Jan. 7, 2019
Oct. 25, 2018
As a member of the Study Group on Sustainable Agriculture (GEAS), Alexandre Caique Costa e Silva has a passion for using science as a way to identify and develop environmental farming practices and technology.
Over the course of his work as an Agronomy graduate student at the Instituto Federal do Ceará in northeastern Brazil, Silva has focused on the physiological responses that crops have to various ecological fertilization methods, such as green manuring. Using instruments like our minirhizotron system, the CI-600 In-Situ Root Imager, and CI-203 Handheld Laser Leaf Area Meter, Silva is observing the impacts these different treatments have on plant growth over time.
In 2014, Silva began working with Professor Natanael Pereira to conduct research on “Magnum” watermelons, which had received a treatment of phosphate fertilizer, by observing root characteristics with a minirhizotron system. For this study, Silva installed ten, 60 centimeter transparent tubes in red clay soil in Brazil. After three to four weeks, ten total treatments were applied to each sample.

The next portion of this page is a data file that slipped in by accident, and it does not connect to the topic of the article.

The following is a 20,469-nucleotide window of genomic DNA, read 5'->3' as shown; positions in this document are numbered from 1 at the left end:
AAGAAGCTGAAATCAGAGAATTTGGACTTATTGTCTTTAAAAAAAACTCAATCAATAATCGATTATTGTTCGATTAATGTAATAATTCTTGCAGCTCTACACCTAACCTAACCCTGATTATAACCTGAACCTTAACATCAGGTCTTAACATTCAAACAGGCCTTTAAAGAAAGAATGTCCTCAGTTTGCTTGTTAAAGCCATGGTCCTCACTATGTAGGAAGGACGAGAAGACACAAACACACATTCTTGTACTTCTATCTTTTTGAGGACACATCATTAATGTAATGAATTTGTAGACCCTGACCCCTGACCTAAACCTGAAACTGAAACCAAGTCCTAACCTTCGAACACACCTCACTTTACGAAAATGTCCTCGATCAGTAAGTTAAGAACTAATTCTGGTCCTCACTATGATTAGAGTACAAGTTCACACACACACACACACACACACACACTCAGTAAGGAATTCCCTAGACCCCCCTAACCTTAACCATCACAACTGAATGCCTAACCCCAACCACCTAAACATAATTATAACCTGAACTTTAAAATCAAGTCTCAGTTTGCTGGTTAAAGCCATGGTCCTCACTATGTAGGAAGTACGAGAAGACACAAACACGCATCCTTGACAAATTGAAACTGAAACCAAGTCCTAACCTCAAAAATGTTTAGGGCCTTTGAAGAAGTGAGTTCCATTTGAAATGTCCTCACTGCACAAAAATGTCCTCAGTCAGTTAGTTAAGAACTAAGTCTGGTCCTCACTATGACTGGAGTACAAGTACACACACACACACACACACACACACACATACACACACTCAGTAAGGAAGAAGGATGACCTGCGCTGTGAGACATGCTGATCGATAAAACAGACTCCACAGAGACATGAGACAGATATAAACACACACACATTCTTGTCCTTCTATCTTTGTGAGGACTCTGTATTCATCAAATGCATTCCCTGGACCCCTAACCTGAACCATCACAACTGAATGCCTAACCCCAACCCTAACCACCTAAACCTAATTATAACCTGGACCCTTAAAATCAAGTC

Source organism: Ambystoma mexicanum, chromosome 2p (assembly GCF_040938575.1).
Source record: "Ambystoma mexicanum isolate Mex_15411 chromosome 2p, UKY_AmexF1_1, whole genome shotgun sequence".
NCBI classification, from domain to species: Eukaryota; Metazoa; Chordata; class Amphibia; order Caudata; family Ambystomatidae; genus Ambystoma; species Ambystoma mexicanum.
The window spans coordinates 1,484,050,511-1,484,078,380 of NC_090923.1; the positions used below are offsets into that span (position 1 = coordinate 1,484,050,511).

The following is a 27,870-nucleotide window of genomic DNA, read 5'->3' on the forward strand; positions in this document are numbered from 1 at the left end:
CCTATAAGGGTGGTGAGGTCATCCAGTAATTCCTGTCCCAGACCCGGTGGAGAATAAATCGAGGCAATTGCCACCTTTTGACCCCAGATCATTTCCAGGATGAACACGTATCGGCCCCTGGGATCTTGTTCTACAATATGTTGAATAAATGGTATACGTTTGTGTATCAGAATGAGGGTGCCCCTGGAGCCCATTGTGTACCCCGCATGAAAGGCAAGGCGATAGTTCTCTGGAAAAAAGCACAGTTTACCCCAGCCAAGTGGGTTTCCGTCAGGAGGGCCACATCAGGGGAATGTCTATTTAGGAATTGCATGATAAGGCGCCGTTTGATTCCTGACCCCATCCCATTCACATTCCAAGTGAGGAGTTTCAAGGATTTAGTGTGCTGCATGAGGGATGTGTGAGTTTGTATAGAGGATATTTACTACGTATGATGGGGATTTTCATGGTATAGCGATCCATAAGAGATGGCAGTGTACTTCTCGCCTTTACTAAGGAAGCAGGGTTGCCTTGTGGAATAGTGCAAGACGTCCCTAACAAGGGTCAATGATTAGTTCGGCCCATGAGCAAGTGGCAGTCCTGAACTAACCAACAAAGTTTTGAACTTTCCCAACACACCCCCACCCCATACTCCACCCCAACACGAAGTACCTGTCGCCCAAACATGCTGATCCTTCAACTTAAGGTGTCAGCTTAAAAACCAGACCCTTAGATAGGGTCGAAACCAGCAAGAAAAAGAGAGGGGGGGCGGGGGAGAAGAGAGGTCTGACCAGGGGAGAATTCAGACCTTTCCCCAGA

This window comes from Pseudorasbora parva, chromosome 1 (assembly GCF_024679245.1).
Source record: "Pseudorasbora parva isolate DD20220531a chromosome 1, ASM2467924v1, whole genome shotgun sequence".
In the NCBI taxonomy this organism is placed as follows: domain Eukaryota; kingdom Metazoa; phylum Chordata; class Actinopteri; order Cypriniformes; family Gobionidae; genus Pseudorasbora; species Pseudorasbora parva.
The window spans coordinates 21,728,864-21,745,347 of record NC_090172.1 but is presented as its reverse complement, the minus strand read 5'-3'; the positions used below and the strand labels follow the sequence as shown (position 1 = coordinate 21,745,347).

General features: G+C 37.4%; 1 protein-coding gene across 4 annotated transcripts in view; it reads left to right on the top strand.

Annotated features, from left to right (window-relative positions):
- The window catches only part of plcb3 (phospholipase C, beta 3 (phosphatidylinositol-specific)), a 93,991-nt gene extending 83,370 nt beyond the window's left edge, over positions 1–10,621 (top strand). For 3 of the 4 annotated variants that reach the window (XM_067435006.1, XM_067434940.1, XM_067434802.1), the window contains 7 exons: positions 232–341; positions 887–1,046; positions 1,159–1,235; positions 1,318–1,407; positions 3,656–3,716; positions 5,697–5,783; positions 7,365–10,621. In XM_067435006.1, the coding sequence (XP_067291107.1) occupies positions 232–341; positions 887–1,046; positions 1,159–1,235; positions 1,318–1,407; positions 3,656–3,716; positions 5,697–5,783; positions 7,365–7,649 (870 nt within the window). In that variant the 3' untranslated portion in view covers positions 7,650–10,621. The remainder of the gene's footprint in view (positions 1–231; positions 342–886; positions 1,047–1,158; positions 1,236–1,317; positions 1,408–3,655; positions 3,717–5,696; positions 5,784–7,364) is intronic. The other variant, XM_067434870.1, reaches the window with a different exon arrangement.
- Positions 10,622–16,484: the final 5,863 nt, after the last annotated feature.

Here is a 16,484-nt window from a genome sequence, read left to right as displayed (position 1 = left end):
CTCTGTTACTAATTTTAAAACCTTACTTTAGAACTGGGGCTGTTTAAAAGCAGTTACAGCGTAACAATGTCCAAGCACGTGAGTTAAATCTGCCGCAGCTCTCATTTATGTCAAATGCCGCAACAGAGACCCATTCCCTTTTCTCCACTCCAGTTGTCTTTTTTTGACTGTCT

Using the CI-600 minirhizotron, Silva and his team took non-destructive images of each crops’ roots and observed that the root length density differed depending on the combination of doses and forms of phosphate fertilization that was applied.
You can learn more about this study by reading Silva’s 2015 publication, Root Characteristics Evaluation Irrigated watermelon under Fertilization Phosphate by Means of Minirhizotrons.
In 2016 Silva is working with Sustainable Agriculture Professor Cleilson Uchoa, conducting experiments with orange trees and beans which have been flooded with aquaculture waste. Tubes have been installed, and he’s ready to transplant seedlings from their protected nursery into the field site.
Stay tuned to our blog for an update on Silva’s work later this year!
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